Woman who had face full of tattoos shows what she looks like after undergoing removal

Woman who had face full of tattoos shows what she looks like after undergoing removal

A lady with several facial tattoos underwent more than three years of laser treatment in an effort to totally remove them.
Alyssa Zebrasky, 31, received a “Day of the Dead” tattoo on her face five years ago while still in a “toxic” relationship with her former.

“You should have your face tattooed,” my ex said during a talk, according to Alyssa, who is from Cleveland, Ohio.

I first responded “no,” but he persisted in talking about it. To ensure that no one else would desire me, I now think it was.

He selected the tattoo’s design. My entire face was a Day of the Dead sugar skull.

He had tattoos all over him, including his feet, so I assume he wanted us to match.

In six months, she was taken into custody three times, and each time her peculiar mugshot went viral.

Once, the pair even got into a brief police pursuit, which they justified by saying he “needed the restroom.”
Alyssa has changed her life since terminating the relationship and entering recovery, though.

I simply feel disappointed in myself when I look back at those photos,” she added.

But I must keep in mind that, unlike today, I hadn’t sought to improve myself or learn how to appreciate myself.

“Therefore, I feel proud because change, healing, and discovering new things are all possible.” I enjoy looking back and seeing my personal development.

The heavy machinery worker is employing the Austin, Texas, charity programme “INK-nitiative” to permanently erase the tattoos, which are now covered with thick foundation.

With the help of her family and new boyfriend, with whom she claims to be in “the healthiest relationship,” she is sharing her story on social media.

Alyssa has tattoos all over her body, but she just wants to get rid of the ones on her face so she can forget about her ex.
Everyone was saying very, really hurtful things about me on social media, and I didn’t even get a chance to explain my side of the story, she said.

It was a whirlwind throughout that six-month courtship that abruptly became darker. He may have paid me two visits while I was in jail.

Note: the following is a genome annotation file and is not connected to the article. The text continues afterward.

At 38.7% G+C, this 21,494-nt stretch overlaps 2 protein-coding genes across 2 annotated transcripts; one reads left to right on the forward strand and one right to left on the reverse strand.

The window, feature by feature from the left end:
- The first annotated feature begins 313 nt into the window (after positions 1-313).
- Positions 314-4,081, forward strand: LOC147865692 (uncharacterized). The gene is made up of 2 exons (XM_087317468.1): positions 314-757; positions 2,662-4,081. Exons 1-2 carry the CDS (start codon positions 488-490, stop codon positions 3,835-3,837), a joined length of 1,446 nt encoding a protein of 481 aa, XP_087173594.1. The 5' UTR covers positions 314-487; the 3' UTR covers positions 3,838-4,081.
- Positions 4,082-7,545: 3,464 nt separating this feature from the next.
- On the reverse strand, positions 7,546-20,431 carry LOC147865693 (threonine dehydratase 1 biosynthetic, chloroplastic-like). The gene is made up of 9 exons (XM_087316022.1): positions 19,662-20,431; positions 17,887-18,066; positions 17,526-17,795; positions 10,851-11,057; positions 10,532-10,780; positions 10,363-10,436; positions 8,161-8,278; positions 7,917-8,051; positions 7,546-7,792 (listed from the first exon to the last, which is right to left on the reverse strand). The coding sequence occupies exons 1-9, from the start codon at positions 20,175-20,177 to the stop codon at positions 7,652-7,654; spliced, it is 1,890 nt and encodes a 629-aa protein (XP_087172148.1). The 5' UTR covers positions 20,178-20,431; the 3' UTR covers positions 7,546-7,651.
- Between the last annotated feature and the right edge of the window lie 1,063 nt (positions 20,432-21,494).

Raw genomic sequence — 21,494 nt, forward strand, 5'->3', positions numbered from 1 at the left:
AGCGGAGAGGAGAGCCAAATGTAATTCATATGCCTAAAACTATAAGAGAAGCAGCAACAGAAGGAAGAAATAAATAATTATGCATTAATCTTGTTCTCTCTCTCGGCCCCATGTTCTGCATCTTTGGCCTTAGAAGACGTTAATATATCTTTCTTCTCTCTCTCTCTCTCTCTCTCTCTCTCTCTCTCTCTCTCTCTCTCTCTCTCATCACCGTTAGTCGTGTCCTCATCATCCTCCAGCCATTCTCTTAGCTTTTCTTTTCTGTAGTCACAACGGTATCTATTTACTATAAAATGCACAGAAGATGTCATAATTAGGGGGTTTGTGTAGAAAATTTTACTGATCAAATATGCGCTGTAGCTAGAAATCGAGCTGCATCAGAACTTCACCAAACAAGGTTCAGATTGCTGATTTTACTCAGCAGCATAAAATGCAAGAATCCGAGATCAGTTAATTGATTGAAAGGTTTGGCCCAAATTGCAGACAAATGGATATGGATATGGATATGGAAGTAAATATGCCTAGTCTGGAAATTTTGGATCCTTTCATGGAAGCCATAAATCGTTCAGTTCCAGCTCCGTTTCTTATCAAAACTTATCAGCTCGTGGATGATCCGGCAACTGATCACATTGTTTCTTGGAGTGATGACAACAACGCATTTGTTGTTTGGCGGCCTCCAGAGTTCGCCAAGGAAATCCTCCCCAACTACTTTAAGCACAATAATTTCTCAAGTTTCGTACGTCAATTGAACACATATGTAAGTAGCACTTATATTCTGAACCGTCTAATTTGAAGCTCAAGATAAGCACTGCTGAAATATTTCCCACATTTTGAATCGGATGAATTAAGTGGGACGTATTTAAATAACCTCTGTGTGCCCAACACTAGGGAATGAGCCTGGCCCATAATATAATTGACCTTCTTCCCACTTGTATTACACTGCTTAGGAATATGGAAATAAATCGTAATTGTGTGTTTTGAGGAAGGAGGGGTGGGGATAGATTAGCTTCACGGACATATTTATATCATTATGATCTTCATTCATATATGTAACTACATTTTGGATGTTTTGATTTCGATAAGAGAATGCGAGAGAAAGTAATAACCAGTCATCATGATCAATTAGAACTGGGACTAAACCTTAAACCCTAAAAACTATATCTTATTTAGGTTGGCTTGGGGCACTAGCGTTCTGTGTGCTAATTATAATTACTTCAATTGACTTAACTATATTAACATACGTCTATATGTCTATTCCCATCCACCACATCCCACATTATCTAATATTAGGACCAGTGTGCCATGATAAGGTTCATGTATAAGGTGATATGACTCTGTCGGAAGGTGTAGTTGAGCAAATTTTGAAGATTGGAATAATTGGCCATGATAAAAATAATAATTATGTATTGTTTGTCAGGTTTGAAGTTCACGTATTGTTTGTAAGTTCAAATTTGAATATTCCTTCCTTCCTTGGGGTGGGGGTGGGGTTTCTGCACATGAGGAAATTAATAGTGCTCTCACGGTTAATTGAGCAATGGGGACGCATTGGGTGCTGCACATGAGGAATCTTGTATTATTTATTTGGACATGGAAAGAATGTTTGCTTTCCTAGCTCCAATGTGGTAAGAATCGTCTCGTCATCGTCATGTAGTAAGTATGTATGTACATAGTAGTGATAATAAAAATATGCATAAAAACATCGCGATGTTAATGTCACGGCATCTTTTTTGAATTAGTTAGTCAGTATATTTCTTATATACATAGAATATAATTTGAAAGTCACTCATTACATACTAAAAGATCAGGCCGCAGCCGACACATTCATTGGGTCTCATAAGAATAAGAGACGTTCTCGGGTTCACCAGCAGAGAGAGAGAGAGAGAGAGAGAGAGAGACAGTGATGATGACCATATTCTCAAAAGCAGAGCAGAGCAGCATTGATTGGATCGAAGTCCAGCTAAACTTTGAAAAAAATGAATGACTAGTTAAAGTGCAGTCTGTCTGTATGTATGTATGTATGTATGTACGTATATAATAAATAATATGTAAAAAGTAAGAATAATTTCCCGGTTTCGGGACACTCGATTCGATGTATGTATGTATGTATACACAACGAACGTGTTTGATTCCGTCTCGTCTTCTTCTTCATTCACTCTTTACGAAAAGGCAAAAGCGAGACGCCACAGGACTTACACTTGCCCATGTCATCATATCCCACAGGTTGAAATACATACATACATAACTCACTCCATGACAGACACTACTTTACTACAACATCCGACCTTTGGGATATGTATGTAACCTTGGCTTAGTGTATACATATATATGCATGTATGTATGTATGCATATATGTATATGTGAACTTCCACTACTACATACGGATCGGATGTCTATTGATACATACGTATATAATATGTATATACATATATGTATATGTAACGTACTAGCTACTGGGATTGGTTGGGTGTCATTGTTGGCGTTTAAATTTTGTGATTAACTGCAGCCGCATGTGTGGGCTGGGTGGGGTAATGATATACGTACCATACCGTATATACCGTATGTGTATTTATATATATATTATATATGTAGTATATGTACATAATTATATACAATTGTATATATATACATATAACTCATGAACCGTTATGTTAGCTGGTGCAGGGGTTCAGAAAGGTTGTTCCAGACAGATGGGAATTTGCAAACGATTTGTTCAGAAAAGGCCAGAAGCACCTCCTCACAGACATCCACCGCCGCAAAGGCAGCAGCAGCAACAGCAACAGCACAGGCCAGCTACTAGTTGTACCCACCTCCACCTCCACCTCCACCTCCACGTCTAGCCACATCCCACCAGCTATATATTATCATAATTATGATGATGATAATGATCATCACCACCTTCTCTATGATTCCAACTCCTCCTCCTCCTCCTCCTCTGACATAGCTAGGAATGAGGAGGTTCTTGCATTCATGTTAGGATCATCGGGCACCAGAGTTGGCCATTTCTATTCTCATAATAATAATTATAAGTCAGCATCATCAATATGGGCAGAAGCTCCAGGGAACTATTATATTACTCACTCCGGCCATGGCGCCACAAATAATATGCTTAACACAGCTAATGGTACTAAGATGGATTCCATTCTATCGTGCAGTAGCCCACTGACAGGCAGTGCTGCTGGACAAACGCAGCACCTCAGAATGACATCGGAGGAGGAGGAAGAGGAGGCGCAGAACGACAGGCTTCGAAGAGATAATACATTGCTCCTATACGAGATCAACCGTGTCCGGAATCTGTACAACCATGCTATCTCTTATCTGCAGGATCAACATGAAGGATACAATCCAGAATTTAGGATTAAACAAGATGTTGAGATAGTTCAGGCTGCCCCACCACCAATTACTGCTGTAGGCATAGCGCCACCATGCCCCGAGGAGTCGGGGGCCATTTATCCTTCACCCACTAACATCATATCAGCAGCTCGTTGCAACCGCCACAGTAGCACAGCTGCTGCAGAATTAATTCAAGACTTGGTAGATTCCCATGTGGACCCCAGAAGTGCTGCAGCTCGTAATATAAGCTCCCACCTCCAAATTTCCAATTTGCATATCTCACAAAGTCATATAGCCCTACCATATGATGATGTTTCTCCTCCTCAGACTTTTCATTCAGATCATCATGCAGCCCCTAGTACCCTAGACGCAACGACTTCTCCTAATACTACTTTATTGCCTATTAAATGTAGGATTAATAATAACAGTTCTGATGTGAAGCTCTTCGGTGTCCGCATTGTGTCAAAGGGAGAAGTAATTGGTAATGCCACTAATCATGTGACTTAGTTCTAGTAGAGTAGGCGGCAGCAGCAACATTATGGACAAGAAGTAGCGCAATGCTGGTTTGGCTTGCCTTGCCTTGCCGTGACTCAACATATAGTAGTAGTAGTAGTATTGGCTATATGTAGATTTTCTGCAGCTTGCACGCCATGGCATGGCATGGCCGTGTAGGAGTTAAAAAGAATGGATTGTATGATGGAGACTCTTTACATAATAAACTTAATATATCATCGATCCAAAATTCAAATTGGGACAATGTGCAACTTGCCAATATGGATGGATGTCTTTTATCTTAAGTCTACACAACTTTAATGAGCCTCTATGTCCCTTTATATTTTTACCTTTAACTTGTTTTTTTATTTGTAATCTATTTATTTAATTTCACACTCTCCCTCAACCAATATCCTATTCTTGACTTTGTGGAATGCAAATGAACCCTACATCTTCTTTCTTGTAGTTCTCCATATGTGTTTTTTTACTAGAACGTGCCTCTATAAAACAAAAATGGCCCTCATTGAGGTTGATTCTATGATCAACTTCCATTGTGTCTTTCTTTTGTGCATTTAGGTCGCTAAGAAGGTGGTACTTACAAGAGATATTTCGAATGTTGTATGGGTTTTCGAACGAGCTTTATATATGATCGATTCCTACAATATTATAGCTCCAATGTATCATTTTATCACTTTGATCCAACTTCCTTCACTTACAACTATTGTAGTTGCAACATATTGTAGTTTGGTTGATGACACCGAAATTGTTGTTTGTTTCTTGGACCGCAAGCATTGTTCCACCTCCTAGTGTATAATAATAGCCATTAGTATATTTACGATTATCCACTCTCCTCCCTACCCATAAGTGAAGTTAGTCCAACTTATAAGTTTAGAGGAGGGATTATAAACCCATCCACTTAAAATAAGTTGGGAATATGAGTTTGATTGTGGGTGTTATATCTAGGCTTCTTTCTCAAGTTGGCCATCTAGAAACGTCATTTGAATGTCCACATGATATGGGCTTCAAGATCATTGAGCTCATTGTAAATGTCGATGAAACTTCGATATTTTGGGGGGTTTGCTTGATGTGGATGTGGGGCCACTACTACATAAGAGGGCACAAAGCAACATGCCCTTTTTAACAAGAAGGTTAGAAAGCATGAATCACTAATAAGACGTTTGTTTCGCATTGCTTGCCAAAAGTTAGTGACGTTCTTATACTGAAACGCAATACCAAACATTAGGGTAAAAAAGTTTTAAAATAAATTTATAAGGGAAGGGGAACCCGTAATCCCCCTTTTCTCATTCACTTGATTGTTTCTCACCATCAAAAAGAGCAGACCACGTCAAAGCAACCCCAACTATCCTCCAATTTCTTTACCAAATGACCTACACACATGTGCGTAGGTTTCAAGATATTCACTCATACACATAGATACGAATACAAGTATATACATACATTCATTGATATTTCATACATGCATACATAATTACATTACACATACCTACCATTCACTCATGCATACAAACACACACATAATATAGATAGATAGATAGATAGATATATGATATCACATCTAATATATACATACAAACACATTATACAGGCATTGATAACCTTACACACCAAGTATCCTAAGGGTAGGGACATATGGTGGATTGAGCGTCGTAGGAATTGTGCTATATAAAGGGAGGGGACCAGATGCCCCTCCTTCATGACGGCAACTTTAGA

I have to keep it in mind whenever I look in the mirror. Mentally, I began to recover from everything I had to go through with him.

“I participated in a drug court programme, went to treatment, and transformed.” Now, whenever I look in the mirror, it serves as a constant reminder of my ordeal.

She was informed that she would require 12 sessions when she began the removal process in October 2019.

As a tattoo, your body can only heal so much at once, so when I first started visiting, they did my hands, forehead, and cheeks, Alyssa explained. The cheeks are already gone, but we have not yet begun the area surrounding the lips. The cheeks were quite comfortable, but after having my nose done, the pain is quite severe.

 

The sitting session is far quicker than getting a tattoo itself, and each session lasts about 20 minutes.

“The first agony from the laser is like having a rubber band break across your skin; after that, it hurts for about 30 minutes,” the patient said.

The closest I can come to describing how it feels on my hands is to say that it welts up after and causes some discomfort akin to if you spilled stove oil on your fingers.

“It doesn’t burn as much on my face, but there is edema.”

She said that she had now “accepted” herself and wished for others to benefit from her experiences.

I used to cover them up when I went to see my family, Alyssa recalled.

“I don’t have to hide them anymore, my mother informed me, which was good,”

“[My family] has been supportive throughout the entire situation; they are aware of how vulnerable I was.

I don’t really pay attention to the criticism I receive on TikTok and social media, despite how much of it I do receive.

‘I might be assisting someone in a comparable circumstance, it may be drug addiction or they underwent something extremely traumatic and they want to see somebody else who got through it,’ I could be saying.